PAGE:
Pocahontas

Pocahontas

Who really was Pocahontas? Was she like
the Indian girl in the Disney movie, who saved her reservation? Yes and
no. She was an Indian of the Algonquian Indians. Her father was Powhatan,
the chief. Her original name, however was in fact, Matoaka. But Pocahontas
mean "playful, frolicsome little girl" and so they nicknamed her that.

The meeting and capturing of her acquaintance, and possible first love,

John Smith, was in fact true. But, the saving of him may be as made up
and make believe as the movie. Many people speculate the authenticity of
the "execution and salvation" story, told by Smith. Supposedly, Smithís

Englishmen team landed in Jamestown, 12 miles from the Indian reservation.

John Smith was captured and forced to stretch on two flat stones, then
out of nowhere, and little Indian girl cam up and put herself on his body
as to say, "Kill me instead". Weather this is true or not, it doesnít change
the rest of her story. After the "savedí him, Smith and the Indians became
friendly for the following year. Smith stayed in Jamestown, and Pocahontas
visited him frequently. She carried messages from her father, and other

Indians carried food, fur, and then traded hatchets and trinkets.

After a while, Smithís relationship with
the Powhatas worsened. Pocahontasís visits started to lessen, and in 1806,

Smith was injured, and had to go back to England.

Pocahontas went on with her life though,
she married an Indian "Pryvate Captyne" named Kocoum in 1610. Although
in 1614, she fell in love with an Englishman, John Rolfe. They married
and she got baptized. They went to London with a man named Sir Thomas Dale,
and a dozen other Indians. She was presented to King James I, and all of
the royal family. John Smith, the man who she had not seen in eight years,
was also in London at the time. They met, and talked about the past, but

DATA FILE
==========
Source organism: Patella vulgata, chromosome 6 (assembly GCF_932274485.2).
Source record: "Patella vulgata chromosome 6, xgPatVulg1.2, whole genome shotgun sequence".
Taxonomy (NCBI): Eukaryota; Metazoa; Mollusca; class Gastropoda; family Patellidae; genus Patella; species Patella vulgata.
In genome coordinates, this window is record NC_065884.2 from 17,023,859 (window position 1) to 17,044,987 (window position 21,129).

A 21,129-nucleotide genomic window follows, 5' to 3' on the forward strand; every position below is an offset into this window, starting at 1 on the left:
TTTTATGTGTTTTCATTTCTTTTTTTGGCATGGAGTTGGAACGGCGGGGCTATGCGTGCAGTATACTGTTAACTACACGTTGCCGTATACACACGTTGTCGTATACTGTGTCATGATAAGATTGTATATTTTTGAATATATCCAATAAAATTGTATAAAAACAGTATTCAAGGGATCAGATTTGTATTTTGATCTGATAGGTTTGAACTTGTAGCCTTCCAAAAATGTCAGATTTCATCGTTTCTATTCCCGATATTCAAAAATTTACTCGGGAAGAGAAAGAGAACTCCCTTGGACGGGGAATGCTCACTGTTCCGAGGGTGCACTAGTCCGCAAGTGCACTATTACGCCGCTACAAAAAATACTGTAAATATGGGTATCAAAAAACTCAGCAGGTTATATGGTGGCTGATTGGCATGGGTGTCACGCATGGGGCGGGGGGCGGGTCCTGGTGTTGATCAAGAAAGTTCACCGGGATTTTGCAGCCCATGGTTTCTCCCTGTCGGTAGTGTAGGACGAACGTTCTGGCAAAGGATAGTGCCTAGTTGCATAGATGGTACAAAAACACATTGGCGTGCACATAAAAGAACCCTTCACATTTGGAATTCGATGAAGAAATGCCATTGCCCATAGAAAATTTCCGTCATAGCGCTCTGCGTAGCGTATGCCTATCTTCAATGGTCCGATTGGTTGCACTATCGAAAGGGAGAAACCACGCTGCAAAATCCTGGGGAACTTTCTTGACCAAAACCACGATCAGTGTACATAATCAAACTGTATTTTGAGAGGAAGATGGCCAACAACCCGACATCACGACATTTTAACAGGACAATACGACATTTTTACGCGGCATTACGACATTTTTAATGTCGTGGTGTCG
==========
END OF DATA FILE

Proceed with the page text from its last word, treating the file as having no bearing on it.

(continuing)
at first she couldnít speak, she was overcome with emotion. This was their
last meeting.

After 6 months, Ralf and his family wanted
to go back to Virginia, but unfortunately, Pocahontas didnít make it. She
was ill from pneumonia.

Pocahontas affected society, she was a
compassionate girl, and saw to it that the colonists got food. She was
also known to have saved lives of certain colonists. John Smith wrote that

Pocohontas was " the instrument to pursurve this colony from death, famine
and utter confusion."

I would consider her to be a hero to the
lives she saved, and a role model for someone who helps out someone without
asking for anything back. She doesnít really affect us today, unless you
know about her, and when you do, your outlook and accomplishments with
life seems so little compared to her great achievements.

I have learned a lot from reading about
her, and her life. I have learned that she was a REAL person, and not some
little Indian girl in love with a strong, Englishman, like the movie. She
is said to be an enthusiastic young girl, a lot like me, and she is respected
for that. I respect her for her compassion and heart, and I think everyone
should, because behind that love story, there is a honest, innocent, loving
woman.